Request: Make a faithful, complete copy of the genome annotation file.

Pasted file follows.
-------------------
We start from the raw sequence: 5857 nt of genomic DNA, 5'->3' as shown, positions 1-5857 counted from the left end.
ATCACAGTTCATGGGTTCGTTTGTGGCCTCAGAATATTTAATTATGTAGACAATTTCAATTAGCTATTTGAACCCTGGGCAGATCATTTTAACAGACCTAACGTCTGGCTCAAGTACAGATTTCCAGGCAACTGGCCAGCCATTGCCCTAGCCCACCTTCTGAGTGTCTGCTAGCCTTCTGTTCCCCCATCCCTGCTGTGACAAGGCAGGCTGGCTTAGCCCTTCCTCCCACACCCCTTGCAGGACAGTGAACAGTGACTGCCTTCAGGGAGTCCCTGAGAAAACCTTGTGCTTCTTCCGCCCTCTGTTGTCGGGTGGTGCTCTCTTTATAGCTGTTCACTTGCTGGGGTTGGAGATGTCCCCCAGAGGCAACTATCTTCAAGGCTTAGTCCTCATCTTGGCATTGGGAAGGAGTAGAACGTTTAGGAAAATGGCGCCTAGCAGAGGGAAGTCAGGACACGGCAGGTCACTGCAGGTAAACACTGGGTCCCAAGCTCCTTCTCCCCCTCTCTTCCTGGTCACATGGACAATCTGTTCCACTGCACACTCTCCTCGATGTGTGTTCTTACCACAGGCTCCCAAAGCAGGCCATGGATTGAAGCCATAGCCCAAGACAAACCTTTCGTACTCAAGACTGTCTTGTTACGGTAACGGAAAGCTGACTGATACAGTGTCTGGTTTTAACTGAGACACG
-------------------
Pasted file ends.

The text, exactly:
We start from the raw sequence: 5857 nt of genomic DNA, 5'->3' as shown, positions 1-5857 counted from the left end.
ATCACAGTTCATGGGTTCGTTTGTGGCCTCAGAATATTTAATTATGTAGACAATTTCAATTAGCTATTTGAACCCTGGGCAGATCATTTTAACAGACCTAACGTCTGGCTCAAGTACAGATTTCCAGGCAACTGGCCAGCCATTGCCCTAGCCCACCTTCTGAGTGTCTGCTAGCCTTCTGTTCCCCCATCCCTGCTGTGACAAGGCAGGCTGGCTTAGCCCTTCCTCCCACACCCCTTGCAGGACAGTGAACAGTGACTGCCTTCAGGGAGTCCCTGAGAAAACCTTGTGCTTCTTCCGCCCTCTGTTGTCGGGTGGTGCTCTCTTTATAGCTGTTCACTTGCTGGGGTTGGAGATGTCCCCCAGAGGCAACTATCTTCAAGGCTTAGTCCTCATCTTGGCATTGGGAAGGAGTAGAACGTTTAGGAAAATGGCGCCTAGCAGAGGGAAGTCAGGACACGGCAGGTCACTGCAGGTAAACACTGGGTCCCAAGCTCCTTCTCCCCCTCTCTTCCTGGTCACATGGACAATCTGTTCCACTGCACACTCTCCTCGATGTGTGTTCTTACCACAGGCTCCCAAAGCAGGCCATGGATTGAAGCCATAGCCCAAGACAAACCTTTCGTACTCAAGACTGTCTTGTTACGGTAACGGAAAGCTGACTGATACAGTGTCTGGTTTTAACTGAGACACG